Anyone who has seen improv, even if it’s just remembering watching Whose Line is it Anyway back in the day, will know what group improv is. Well, with social distancing, we have been using Zoom to come together and improvise, and have put this out live on YouTube.
We have done live shows at 12.30pm (GMT) Monday, Wednesday and Friday, and also 7pm (GMT) Saturdays. I’ve done two so far, and I’ve really enjoyed doing them. We’ve also had some donations from these shows, so have been able to generate a small bit of income to make up for the lost revenue through my stand-up gigs being cancelled.
You can find info on when the shows are taking place through the Facebook events.
To be ready to watch the shows, subscribe to the ComedySportz UK YouTube channel.
Whilst having to contend with my anxiety about it, I have had loads of potential ideas about things I could work on and create.
I have thought about recording some stuff through Zoom to collaborate with others.
One idea I’ve had for a while, was to do a podcast interviewing creatives form different fields (writers, artists, comedians, actors, etc). I could record this through Zoom, the put it out in video format on YouTube, as well through a traditional audio podcast format as well. We would discuss their process, what got them in to their respective field, influences, and also what creative work they are enjoying today.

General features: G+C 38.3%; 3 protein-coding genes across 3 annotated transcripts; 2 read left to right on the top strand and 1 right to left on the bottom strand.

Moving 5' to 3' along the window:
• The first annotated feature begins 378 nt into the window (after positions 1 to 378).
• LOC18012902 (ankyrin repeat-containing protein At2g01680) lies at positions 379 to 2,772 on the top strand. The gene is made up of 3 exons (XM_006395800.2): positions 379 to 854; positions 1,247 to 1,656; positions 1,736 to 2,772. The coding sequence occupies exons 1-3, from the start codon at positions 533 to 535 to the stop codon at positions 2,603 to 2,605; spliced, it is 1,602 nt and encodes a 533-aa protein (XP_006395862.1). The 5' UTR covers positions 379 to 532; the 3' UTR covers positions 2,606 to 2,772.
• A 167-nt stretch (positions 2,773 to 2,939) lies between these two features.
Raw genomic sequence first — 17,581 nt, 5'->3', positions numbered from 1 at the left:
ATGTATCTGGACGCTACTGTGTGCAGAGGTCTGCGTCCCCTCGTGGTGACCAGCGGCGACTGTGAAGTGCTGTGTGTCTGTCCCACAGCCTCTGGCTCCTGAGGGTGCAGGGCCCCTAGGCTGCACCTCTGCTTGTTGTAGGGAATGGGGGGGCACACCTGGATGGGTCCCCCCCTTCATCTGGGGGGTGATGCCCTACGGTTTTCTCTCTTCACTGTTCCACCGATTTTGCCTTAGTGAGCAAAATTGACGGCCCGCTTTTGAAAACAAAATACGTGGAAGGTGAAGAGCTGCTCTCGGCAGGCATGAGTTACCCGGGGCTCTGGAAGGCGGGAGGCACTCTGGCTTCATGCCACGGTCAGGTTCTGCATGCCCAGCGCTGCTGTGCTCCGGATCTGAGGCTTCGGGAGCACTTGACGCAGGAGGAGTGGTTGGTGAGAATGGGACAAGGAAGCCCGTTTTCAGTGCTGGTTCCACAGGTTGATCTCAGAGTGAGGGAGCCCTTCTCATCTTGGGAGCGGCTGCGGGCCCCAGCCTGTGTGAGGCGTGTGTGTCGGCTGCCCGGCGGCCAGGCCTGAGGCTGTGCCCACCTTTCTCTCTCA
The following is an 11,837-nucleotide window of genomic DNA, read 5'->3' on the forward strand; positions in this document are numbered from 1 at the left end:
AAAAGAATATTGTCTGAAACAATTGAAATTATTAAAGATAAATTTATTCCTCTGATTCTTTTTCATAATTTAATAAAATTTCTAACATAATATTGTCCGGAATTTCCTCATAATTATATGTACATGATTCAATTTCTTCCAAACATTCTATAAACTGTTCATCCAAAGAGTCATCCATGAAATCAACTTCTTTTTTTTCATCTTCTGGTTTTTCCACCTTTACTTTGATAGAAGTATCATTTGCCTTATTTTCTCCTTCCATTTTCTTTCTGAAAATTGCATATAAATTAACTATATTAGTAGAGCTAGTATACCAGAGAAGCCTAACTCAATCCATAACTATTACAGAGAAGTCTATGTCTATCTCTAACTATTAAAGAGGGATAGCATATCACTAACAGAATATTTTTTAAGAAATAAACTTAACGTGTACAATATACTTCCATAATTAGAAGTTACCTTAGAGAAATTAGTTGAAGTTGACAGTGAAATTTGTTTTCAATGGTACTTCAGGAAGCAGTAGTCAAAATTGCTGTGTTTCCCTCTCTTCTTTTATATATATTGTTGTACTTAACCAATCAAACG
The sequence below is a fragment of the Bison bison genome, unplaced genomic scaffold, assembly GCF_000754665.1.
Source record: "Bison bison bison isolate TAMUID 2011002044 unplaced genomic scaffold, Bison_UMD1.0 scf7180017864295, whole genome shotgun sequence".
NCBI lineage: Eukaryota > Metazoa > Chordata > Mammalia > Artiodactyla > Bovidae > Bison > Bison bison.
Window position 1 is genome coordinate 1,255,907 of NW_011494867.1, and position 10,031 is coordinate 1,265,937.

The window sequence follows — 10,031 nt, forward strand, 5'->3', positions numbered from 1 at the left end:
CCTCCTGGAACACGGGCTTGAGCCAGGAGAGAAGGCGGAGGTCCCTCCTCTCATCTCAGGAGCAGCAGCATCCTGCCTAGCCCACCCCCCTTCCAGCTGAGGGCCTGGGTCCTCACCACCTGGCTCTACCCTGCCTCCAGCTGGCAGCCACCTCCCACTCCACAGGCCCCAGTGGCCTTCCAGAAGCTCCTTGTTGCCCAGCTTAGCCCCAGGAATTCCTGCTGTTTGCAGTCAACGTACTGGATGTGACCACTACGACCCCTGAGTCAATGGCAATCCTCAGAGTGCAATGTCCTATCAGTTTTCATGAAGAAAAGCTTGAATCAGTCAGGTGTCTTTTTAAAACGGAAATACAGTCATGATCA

I love discussions of creative processes, and I like the idea of talking to people from different backgrounds to see where ideas and process overlap or diverge.
I’ve also had ideas for improvised or scripted comedy interview formats, such as interviewing character creations made up by comedy chums.
Also, I created a character called Zargon in a recent live streamed ComeySportz show that I thought was fun. He is a traveller from the future who answered advice questions from the audience. Maybe I could create more videos with him, potentially even live streaming answering peoples questions about what the future will bring.
Afterwards I raided Sally’s dress up box (and if your partner does not have a dress up box, I feel sorry for you). This is Zargon:
So, I have many things I could do. COULD, not should.
Please let me know if you think any of these ideas sound interesting or fun to you, if there’s anything you would like to see me do.